So you want to get high. Join the club. If you're one of those who thinks life only really starts to get interesting above 12,000 feet, you've probably read up on acclimatization strategies to prevent and treat AMS, HAPE and HACE.
A pulse oximeter is a handy companion to measure oxygen saturation as an indicator of acclimatization. In Altitude Illness: Prevention and Treatment from Mountaineers Books, author Dr. Stephen Bezruchka states (p. 130): "At sea level the normal reading is 96 percent or above, while at 15,000 feet (4570 meters) it is around 86 percent, dropping to about 76 percent around 20,000 feet (6100 meters). At the summit of Everest 29,029 feet (8850 meters) it drops to approximately 58 percent."
The good doctor points out that you don't want to rely solely on a pulse oximeter for prevention, because you should be following a predetermined strategy (e.g. scheduled climb high/sleep low plan) and some things, like cold fingers or high levels of exercise, can prompt inaccurate readings. He does admit the device is useful for monitoring recovery after the onset of altitude illness, for example while descending, after administering oxygen or drugs such as nifedipine, or while in a hyperbaric (a.k.a. Gamov) bag. Likewise it's useful if you've got a pre-existing lung condition such as emphysema or chronic bronchitis.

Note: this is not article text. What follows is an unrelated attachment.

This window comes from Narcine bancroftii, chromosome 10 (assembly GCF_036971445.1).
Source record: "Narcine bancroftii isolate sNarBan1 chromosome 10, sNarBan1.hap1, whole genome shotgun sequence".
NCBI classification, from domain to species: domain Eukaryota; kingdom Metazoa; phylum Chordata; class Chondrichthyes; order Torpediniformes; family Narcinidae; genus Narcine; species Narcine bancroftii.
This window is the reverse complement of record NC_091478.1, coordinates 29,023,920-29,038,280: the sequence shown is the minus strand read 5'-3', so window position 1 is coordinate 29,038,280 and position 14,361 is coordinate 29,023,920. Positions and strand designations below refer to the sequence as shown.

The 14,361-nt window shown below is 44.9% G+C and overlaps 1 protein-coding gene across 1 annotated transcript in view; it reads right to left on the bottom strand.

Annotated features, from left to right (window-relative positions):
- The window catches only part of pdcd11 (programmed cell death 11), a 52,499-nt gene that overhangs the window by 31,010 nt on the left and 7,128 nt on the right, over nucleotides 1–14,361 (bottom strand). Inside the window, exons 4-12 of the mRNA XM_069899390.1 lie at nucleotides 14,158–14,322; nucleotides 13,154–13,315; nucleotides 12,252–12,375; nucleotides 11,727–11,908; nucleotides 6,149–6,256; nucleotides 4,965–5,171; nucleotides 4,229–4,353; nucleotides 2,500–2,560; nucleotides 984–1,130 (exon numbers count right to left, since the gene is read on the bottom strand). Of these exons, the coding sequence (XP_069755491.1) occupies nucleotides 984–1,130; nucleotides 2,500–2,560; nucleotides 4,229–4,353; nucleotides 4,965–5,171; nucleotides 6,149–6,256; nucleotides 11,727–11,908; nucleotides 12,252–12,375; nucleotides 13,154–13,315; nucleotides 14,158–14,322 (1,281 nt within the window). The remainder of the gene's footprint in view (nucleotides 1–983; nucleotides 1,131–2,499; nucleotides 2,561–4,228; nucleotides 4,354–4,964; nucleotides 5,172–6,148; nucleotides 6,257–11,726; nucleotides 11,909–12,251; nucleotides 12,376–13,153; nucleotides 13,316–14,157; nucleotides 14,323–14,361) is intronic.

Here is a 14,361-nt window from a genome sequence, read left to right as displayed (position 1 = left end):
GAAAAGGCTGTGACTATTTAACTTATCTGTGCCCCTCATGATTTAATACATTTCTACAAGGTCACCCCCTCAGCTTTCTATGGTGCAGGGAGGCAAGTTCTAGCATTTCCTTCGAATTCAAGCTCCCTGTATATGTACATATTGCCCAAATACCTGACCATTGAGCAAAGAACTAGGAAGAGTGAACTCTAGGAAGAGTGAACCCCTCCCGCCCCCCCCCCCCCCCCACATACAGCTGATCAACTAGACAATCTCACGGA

The Brooks-Range Finger Pulse Oximeter is a nifty little one ounce design that operates on two AAA batteries. It displays SpO2, and also heart rate both numerically and with a little real-time meter, and readings compared to other methods seemed quite accurate. There is a low battery indicator, and the unit shuts off automatically after 8 seconds of non-use. The unit also has a secondary display mode that kicks in if you press the power button after you're already using it. Unfortunately the documentation doesn't explain what the display actually shows. The stats indicate you can adjust the brightness, and that there are audible and visible alarms, but again the documentation is missing any information on these functions. If you can deal with the scant instructions the unit is a handy addition to your medical kit.